The imagination and creativity of the Celts allowed them to see Christ in a whole new light, not experienced in the same way ever before by other cultures. They brought their pagan background and artistic talents and combined them with their religious lives to make themselves stronger individuals and believers in the Catholic faith. Their integration and talents allowed them to reach out to many more people who had not known the Catholic faith either. This made them successful missionaries as well and prevailing in preserving the knowledge of Europe during the Dark Ages.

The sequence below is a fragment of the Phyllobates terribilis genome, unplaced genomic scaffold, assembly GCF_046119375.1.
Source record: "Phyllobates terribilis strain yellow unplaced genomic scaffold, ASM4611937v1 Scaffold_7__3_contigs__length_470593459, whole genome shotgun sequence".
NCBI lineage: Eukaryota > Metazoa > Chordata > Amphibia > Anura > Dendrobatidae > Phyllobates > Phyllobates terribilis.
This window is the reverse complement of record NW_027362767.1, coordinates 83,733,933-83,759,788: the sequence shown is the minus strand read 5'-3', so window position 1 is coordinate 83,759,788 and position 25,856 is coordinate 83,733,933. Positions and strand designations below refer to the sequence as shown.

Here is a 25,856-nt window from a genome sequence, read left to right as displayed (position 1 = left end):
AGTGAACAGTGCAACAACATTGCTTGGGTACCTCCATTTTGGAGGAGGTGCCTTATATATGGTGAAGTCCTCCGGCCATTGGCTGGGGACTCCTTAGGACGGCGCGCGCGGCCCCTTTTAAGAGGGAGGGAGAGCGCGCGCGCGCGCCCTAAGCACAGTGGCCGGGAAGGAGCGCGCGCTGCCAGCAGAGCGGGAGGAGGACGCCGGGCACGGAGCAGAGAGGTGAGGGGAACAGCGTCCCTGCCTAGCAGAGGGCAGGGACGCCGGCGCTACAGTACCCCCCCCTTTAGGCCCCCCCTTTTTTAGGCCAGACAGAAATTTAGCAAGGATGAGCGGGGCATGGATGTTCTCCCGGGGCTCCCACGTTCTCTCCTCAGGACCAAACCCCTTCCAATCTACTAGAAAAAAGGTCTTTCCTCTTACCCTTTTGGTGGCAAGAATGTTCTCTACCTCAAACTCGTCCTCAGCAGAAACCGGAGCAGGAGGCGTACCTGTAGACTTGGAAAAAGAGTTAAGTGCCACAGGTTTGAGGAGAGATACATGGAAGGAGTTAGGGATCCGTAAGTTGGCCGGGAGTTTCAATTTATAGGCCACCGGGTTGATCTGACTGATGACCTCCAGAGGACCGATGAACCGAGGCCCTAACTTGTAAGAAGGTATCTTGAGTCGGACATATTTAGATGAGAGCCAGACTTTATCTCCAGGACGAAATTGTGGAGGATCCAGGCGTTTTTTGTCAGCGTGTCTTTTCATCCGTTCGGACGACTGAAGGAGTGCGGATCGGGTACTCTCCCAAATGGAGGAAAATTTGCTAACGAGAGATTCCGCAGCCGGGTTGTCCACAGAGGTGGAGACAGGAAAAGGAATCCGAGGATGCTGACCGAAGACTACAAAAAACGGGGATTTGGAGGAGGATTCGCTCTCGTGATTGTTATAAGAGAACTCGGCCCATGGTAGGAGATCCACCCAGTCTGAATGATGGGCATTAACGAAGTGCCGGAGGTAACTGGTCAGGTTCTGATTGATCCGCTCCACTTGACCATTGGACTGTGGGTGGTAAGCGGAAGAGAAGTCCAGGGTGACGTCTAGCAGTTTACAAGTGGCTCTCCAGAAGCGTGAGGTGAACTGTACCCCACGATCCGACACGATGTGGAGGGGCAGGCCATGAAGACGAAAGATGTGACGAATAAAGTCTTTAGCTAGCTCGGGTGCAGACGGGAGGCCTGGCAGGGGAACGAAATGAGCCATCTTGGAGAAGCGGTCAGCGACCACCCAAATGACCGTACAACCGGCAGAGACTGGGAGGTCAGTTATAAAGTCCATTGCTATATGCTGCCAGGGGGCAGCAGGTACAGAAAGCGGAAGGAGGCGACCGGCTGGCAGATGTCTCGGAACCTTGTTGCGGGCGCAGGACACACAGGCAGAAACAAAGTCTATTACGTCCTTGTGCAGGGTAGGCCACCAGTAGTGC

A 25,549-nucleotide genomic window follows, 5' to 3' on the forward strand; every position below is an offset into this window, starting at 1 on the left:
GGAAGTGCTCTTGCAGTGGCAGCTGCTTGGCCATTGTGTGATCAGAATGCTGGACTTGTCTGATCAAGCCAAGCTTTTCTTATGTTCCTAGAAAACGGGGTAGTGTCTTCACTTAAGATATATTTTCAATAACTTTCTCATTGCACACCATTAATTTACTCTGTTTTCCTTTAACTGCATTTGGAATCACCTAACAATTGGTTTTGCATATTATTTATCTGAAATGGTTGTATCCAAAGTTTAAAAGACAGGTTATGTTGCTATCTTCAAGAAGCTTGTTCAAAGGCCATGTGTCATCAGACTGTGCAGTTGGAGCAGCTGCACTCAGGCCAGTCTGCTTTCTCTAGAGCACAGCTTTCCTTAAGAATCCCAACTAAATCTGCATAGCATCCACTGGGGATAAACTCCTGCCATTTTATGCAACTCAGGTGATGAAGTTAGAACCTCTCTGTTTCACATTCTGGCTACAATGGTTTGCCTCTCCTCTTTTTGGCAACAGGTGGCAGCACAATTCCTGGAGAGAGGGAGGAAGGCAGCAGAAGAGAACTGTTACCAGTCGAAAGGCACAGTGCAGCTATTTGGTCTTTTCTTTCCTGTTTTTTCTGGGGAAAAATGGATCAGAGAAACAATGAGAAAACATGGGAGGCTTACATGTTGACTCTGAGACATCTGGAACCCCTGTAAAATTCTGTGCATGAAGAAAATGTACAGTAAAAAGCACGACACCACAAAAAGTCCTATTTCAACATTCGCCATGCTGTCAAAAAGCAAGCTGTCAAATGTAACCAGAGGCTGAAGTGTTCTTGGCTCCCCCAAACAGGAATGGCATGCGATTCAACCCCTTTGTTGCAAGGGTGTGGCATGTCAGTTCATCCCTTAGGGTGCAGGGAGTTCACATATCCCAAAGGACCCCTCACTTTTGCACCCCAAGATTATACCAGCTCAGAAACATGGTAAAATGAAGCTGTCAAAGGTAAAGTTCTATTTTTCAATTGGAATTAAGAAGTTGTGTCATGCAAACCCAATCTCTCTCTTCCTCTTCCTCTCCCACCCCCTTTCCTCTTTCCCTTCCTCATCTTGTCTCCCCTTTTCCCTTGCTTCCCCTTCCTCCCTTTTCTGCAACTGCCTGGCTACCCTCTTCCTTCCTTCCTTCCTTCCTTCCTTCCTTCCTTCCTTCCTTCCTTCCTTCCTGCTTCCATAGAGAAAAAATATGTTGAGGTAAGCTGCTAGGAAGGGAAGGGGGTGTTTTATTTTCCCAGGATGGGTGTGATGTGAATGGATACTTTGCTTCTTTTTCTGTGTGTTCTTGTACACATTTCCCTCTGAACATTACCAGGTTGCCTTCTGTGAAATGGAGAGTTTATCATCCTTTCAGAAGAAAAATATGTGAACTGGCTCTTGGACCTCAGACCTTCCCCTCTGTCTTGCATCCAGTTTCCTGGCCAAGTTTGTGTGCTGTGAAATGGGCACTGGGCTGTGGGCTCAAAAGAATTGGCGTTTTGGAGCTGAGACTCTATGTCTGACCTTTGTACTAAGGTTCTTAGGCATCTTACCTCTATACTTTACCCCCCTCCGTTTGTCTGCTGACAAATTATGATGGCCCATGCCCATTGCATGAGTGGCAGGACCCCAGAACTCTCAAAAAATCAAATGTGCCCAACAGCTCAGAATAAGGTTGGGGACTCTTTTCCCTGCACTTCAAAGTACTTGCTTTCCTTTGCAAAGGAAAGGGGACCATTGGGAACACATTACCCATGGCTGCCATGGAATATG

The Irish had a way of expressing their religious feelings through their creativity and imagination. According to the authors of Celtic Christian Spirituality: An Anthology of Medieval and Modern Sources, the creative arts stood at the center of the Celtic Christian Church, as revealed through the social standing of the scribe in early Irish society. As earlier mentioned, poets and storytellers were central figures in Celtic Christian society because they helped to convey the message of the Gospels to those who had not heard it. This reveals that the Celts recognized that everyone is touched by the word of God in different ways, so there had to be different ways to deliver the message. The author of Irish Pilgrimage has stated that evident in the High Crosses, in the tradition of illumination, and in Christian bardic tradition is the value placed on a creative imagination. To the Celtic Christians, the creative people were deliverers of the word of God.